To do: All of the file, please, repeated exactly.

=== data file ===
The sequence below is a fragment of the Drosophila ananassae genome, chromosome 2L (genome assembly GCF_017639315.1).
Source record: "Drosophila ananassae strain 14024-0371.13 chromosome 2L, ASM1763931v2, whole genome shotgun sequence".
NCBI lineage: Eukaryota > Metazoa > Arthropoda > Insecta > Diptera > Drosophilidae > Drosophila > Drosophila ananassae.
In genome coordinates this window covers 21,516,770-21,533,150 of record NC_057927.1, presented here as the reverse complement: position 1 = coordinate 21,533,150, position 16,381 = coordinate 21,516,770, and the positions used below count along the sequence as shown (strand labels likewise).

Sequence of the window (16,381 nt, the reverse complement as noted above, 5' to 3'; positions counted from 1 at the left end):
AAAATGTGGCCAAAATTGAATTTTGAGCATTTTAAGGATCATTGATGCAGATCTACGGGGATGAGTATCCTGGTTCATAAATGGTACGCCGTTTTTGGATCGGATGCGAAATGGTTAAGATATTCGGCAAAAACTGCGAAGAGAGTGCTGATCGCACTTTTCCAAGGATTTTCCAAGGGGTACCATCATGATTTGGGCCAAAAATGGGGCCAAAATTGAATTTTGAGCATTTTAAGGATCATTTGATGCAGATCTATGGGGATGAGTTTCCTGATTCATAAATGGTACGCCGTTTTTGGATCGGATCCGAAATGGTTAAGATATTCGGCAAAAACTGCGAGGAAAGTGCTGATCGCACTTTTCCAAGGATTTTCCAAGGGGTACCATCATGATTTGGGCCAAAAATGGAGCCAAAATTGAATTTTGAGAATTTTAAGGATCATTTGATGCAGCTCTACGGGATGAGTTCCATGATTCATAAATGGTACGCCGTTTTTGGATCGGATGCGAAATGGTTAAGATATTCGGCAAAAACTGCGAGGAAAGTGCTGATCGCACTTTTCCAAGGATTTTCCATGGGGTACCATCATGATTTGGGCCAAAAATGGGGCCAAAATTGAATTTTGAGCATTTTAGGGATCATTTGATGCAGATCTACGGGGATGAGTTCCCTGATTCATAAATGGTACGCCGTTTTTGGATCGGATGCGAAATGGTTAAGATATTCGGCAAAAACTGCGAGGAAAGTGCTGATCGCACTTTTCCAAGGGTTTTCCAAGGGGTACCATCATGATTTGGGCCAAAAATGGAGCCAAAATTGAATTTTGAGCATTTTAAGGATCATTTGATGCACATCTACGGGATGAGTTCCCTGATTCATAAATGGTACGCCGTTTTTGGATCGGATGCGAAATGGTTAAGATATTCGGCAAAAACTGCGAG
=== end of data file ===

The sequence below is a fragment of the Drosophila ananassae genome, chromosome 2L (genome assembly GCF_017639315.1).
Source record: "Drosophila ananassae strain 14024-0371.13 chromosome 2L, ASM1763931v2, whole genome shotgun sequence".
NCBI lineage: Eukaryota > Metazoa > Arthropoda > Insecta > Diptera > Drosophilidae > Drosophila > Drosophila ananassae.
In genome coordinates this window covers 21,516,770-21,533,150 of record NC_057927.1, presented here as the reverse complement: position 1 = coordinate 21,533,150, position 16,381 = coordinate 21,516,770, and the positions used below count along the sequence as shown (strand labels likewise).

Sequence of the window (16,381 nt, the reverse complement as noted above, 5' to 3'; positions counted from 1 at the left end):
AAAATGTGGCCAAAATTGAATTTTGAGCATTTTAAGGATCATTGATGCAGATCTACGGGGATGAGTATCCTGGTTCATAAATGGTACGCCGTTTTTGGATCGGATGCGAAATGGTTAAGATATTCGGCAAAAACTGCGAAGAGAGTGCTGATCGCACTTTTCCAAGGATTTTCCAAGGGGTACCATCATGATTTGGGCCAAAAATGGGGCCAAAATTGAATTTTGAGCATTTTAAGGATCATTTGATGCAGATCTATGGGGATGAGTTTCCTGATTCATAAATGGTACGCCGTTTTTGGATCGGATCCGAAATGGTTAAGATATTCGGCAAAAACTGCGAGGAAAGTGCTGATCGCACTTTTCCAAGGATTTTCCAAGGGGTACCATCATGATTTGGGCCAAAAATGGAGCCAAAATTGAATTTTGAGAATTTTAAGGATCATTTGATGCAGCTCTACGGGATGAGTTCCATGATTCATAAATGGTACGCCGTTTTTGGATCGGATGCGAAATGGTTAAGATATTCGGCAAAAACTGCGAGGAAAGTGCTGATCGCACTTTTCCAAGGATTTTCCATGGGGTACCATCATGATTTGGGCCAAAAATGGGGCCAAAATTGAATTTTGAGCATTTTAGGGATCATTTGATGCAGATCTACGGGGATGAGTTCCCTGATTCATAAATGGTACGCCGTTTTTGGATCGGATGCGAAATGGTTAAGATATTCGGCAAAAACTGCGAGGAAAGTGCTGATCGCACTTTTCCAAGGGTTTTCCAAGGGGTACCATCATGATTTGGGCCAAAAATGGAGCCAAAATTGAATTTTGAGCATTTTAAGGATCATTTGATGCACATCTACGGGATGAGTTCCCTGATTCATAAATGGTACGCCGTTTTTGGATCGGATGCGAAATGGTTAAGATATTCGGCAAAAACTGCGAG